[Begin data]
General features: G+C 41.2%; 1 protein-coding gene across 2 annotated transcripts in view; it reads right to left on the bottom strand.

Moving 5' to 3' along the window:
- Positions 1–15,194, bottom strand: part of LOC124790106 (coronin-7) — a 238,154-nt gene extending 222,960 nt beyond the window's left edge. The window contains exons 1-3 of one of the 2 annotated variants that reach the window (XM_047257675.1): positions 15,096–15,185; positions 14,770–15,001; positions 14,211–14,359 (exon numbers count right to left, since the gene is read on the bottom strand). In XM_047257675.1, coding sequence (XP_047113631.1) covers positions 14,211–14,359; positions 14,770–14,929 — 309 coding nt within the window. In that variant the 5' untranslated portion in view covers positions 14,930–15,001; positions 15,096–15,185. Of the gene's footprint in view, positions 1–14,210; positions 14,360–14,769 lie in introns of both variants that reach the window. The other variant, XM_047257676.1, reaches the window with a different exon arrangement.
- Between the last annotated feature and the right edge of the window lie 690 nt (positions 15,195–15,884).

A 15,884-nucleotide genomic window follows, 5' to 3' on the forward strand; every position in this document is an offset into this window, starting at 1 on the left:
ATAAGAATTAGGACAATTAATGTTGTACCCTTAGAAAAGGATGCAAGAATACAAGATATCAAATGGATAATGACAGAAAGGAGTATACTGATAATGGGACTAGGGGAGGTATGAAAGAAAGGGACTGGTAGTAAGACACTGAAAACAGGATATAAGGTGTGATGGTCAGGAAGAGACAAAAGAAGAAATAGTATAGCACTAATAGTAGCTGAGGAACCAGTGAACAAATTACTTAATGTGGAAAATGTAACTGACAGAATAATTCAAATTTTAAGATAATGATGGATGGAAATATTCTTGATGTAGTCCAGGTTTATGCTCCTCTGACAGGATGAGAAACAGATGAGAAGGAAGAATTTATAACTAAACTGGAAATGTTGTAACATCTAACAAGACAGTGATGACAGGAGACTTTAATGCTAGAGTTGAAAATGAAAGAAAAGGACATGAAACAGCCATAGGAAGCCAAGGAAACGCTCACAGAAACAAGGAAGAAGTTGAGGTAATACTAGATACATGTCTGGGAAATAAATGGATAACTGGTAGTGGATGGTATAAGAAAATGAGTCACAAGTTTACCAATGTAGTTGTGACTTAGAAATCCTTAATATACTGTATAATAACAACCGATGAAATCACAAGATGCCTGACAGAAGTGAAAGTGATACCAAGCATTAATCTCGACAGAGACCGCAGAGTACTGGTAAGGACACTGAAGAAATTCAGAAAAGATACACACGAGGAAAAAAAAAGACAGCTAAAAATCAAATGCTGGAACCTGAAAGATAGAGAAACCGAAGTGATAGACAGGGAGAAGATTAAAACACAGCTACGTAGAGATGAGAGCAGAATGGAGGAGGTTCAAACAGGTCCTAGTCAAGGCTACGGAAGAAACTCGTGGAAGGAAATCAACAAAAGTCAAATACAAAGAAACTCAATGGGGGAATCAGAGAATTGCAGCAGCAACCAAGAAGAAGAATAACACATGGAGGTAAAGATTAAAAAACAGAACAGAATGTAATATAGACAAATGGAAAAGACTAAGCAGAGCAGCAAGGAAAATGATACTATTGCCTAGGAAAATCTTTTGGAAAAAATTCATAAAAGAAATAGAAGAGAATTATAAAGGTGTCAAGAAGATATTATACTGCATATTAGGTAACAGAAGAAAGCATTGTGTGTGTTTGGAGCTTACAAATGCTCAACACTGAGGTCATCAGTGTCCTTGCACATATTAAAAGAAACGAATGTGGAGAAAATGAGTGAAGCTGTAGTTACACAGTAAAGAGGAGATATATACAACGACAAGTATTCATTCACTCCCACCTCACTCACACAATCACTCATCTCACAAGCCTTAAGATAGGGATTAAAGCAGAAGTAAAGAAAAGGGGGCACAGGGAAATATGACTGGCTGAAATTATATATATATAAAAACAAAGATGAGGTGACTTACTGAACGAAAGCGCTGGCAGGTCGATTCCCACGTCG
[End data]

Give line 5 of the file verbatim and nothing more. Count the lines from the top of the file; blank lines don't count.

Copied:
A 15,884-nucleotide genomic window follows, 5' to 3' on the forward strand; every position in this document is an offset into this window, starting at 1 on the left: